Some hesitancy is merited. Spamming your customers is bad news. If you don’t provide relevant news and service, then they just won’t listen anymore. Here are three precautionary measures you can put in place to make sure you strike the balance between being informative and an irritation.
1. Geotargeting is key in Facebook if you operate a universal page for regional and international customer segments: Take the time to consider who you’re actually trying to speak to. Is it really every fan? Like any other message you send out, your customers can’t be tarred with the same brush.
Unnecessary updates of any kind can be avoided. Are delivery delays affecting only one state or county? Just let those people know. Facebook allows you to target messages right down to specific towns.
But it’s not just the customer-service reps who need to stop and think about relevancy. This is an area that marketers should be well-versed, but many companies fail to target messages on social platforms. Promoting deals universally, which aren’t available to all, isn’t just an issue of irrelevant noise; it creates dissatisfaction in those who feel excluded. Suddenly your company’s offering appears unsatisfactory, and your customer may seek a company that can provide the service you placed in their minds.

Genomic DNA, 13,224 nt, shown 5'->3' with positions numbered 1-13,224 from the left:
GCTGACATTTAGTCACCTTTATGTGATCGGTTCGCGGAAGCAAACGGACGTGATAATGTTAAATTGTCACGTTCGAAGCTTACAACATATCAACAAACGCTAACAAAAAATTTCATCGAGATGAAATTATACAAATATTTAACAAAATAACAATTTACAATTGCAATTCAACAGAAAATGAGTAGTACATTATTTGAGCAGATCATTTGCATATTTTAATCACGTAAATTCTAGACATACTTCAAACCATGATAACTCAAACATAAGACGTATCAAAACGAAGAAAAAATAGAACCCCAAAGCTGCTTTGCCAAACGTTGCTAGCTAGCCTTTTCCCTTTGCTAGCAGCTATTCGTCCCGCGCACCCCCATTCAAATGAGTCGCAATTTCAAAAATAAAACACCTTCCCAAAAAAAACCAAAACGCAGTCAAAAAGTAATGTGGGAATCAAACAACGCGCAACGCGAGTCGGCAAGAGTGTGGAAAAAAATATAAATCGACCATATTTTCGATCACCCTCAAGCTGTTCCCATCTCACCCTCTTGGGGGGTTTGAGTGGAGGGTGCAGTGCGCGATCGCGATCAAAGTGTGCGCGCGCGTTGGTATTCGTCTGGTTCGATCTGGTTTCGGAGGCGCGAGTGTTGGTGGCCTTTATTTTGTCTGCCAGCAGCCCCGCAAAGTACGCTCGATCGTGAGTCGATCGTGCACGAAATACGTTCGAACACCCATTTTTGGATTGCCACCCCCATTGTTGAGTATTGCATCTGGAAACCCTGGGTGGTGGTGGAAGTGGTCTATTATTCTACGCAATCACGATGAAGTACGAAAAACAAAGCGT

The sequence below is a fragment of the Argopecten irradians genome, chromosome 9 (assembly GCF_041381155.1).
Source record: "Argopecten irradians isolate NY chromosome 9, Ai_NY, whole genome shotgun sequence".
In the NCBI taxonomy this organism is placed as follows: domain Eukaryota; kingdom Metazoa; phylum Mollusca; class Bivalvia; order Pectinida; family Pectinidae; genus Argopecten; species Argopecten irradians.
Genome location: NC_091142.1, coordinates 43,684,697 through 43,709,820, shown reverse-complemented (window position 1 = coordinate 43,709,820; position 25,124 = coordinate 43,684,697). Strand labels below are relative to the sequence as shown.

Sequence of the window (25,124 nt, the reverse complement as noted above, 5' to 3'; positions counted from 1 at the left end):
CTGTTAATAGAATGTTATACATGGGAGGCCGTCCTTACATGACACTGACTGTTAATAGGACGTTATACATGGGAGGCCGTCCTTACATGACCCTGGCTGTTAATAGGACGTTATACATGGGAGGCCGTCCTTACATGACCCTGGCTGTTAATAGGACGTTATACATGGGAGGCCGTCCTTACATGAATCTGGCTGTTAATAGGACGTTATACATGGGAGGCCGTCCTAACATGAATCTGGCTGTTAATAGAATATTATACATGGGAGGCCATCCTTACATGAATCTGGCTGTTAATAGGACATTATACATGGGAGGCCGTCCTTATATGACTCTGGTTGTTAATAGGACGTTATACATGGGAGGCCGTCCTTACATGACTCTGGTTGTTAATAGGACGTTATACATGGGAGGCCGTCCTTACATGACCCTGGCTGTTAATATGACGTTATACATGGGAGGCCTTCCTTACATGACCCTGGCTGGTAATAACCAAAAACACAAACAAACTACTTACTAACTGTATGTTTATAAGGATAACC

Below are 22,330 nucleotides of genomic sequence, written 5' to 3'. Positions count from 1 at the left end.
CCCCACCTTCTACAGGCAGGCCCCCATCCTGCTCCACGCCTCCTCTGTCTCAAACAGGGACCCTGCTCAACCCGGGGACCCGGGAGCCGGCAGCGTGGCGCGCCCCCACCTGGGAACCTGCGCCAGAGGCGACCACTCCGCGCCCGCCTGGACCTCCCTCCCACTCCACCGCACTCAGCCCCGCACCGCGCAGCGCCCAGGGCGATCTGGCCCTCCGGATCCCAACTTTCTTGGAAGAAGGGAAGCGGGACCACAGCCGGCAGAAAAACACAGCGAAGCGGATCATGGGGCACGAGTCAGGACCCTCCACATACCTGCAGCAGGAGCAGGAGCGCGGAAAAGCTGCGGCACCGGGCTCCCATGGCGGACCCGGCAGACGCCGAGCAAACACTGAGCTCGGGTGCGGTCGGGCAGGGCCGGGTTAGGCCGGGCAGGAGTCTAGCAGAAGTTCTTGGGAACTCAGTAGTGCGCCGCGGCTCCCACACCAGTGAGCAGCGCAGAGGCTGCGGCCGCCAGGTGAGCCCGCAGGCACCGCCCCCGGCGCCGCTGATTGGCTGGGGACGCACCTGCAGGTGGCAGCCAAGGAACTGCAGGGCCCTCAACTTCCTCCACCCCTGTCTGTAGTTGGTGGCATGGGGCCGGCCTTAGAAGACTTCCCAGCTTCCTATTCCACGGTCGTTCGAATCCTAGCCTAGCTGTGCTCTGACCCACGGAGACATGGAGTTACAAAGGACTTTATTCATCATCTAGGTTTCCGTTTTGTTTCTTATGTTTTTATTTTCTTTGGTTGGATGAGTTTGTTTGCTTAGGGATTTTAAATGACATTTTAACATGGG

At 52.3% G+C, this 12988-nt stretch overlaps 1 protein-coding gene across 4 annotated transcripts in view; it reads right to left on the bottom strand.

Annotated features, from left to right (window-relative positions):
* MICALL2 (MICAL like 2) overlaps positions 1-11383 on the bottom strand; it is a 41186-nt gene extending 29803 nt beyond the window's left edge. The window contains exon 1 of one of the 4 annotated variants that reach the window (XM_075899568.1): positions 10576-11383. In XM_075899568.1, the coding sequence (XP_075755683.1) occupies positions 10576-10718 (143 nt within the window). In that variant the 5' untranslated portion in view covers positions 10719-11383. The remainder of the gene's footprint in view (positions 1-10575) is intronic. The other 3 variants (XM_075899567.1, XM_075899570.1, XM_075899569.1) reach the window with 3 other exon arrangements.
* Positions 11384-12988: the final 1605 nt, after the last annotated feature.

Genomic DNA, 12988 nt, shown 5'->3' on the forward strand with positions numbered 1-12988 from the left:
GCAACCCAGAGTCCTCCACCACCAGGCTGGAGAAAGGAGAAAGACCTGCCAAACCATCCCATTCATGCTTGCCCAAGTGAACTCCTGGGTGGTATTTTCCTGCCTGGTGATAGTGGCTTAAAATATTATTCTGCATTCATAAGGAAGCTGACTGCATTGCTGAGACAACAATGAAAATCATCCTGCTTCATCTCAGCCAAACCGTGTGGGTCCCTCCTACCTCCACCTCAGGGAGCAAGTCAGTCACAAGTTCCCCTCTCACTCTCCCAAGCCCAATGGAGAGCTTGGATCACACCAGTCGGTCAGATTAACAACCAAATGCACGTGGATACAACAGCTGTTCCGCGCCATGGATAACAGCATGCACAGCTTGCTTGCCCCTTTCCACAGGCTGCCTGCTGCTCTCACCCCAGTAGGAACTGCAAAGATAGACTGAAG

2. Rules and guidelines: Structure is important. Yes, give your customer-service department access to social publishing, but don’t let this happen in an ad-hoc fashion. Liaise with the customer-service manager and organize processes for keeping your fans and followers informed of major service updates. Decide what counts as universally significant. Two heads are better than one; together you’ll be able to establish a strong idea of which issues are likely to escalate without intervention.
3. Communication chains: It’s important that those dealing with social engagement are aware of any existing, widespread customer problems. Marketers aren’t used to considering real-time issues, but for companies to be ignorant of their customers’ current problems in a two-way space can cause a serious backlash. Understanding the best times to post requires cooperation throughout your organization. Service updates and marketing posts need to be well-coordinated. First, you need to get the frequency of posts right or else you risk flooding your customers’ news feeds if different departments have distinct publishing agendas. Second, despite your best efforts, marketing updates will often be a trigger for customers to share their grievances. Customer-service teams often need to be well-prepared for outgoing marketing updates in order to respond to any resultant grumbles.
Use your social-broadcast power to offer fans and followers what they want: a two-way, mutually beneficial relationship that serves as the first point of information.You’re already being shown their expectations. Think about what’s best for your customers.